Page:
Handshoe meticulously documented stream flow through summer drought and winter cold for two years before the Army Corps acknowledged the unnamed creek’s existence. “They’ll name it Two Years Long or something like that, because of how long it took me to do that,” he jokes.

In May, a water quality reading on one of the seeps that popped up on Handshoe's property revealed a pH of 2.72, which is slightly less acidic than lemon juice. Photo by Eric Chance

3. Document, document, document

“Pictures don’t lie,” Handshoe says. “When the dust is rolling and the water’s orange and the water’s gray, you don’t have to say anything. The pictures tell the stories.”

In addition to his trusted camera, Handshoe owns the same water testing equipment as state inspectors, and he tests his water weekly for conductivity — a measure of how water conducts electrical current that can indicate the presence of pollutants — and pH, which measures the level of acidity. His water tests on the seeps that formed above his home this spring showed a conductivity level of 4,200 — far above the 500 that the U.S. Environmental Protection Agency says indicates an impaired Appalachian stream.

If Handshoe gets results like that, his allies help pinpoint the problem. Appalachian Voices, the publisher of this newspaper, sent water from the seeps to an independent lab in May and found several heavy metal exceedances, including levels of aluminum 100 times greater than fresh water standards.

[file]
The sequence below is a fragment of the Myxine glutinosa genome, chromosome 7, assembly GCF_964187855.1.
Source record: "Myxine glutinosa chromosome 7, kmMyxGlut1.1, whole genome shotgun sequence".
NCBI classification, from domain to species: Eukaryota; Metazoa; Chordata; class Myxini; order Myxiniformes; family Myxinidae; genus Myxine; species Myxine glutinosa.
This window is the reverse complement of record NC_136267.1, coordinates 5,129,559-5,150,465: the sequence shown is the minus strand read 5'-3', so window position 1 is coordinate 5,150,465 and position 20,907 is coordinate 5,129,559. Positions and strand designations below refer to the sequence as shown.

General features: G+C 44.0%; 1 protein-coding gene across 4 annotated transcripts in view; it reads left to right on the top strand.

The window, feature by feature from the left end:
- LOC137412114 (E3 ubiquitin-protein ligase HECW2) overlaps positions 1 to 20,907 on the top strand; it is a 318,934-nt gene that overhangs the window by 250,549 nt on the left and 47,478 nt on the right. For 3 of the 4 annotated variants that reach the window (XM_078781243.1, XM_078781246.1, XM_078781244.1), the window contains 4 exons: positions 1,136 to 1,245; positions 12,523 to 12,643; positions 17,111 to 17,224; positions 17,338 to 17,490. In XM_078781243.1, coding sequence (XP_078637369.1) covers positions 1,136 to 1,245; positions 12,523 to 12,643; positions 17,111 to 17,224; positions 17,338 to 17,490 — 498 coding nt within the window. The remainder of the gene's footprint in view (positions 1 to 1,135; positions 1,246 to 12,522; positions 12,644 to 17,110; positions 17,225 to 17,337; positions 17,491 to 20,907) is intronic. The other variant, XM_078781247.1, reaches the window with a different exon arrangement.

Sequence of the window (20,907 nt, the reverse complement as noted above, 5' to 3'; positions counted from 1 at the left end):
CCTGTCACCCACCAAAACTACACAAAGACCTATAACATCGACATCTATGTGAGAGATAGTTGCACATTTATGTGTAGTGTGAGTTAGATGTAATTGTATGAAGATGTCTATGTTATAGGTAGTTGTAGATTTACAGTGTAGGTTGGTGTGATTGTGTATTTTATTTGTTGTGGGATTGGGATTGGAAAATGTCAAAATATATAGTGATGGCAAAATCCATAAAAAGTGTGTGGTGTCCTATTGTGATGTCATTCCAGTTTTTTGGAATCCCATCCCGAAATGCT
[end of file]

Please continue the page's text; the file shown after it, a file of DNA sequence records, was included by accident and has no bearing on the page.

“After you get beat to death here a few times you learn to collect enough evidence and say, ‘You guys have to do your job, and I’m proving that you’re not,’” Handshoe says.

4. Friends Matter
Rick Handshoe isn’t the only resident of his hollow whose life has been changed by the toxicity of his surroundings. Lowell Shepherd has lived alongside Raccoon Creek since 1967 and remembers when kingfishers flocked to the creek and he dug freshwater “bowls” in his yard for his dog. Like Handshoe, he now waits for rain instead of watering his garden with the creek. Since 2011, Shepherd has monitored a rain gauge and kept careful records to help Handshoe corroborate the amount of rainfall with his testing results and coal company discharge reports.

Shepherd’s reason is the same as Handshoe’s. “I’d hate to see everything destroyed in this area where I’ve lived my whole life,” Shepherd says.

5. Be Proactive
Handshoe doesn’t see a good outcome arising from his current troubles. Regardless of whether or not the toxic seeps and slope instabilities are attributed to the coal mines above his home, the place where he hoped to live is damaged. But his struggles have given him a clear message.

“It’s hard to get people to understand that you need to be testing and documenting your good water,” he says. “The more documentation you have, whether its mining, or drilling gas wells, oil wells, you need documentation that that water was good. That’s where they really can pound you. They’ll just say, ‘Well, the water never was good there.’”

“You may not think that you’re doing any good, but it may be 10 years before that data’s needed,” he continues. “I can guarantee that at some point someone will be thrilled that I jumped out and ran down to a hollow [to test water] right below their house.”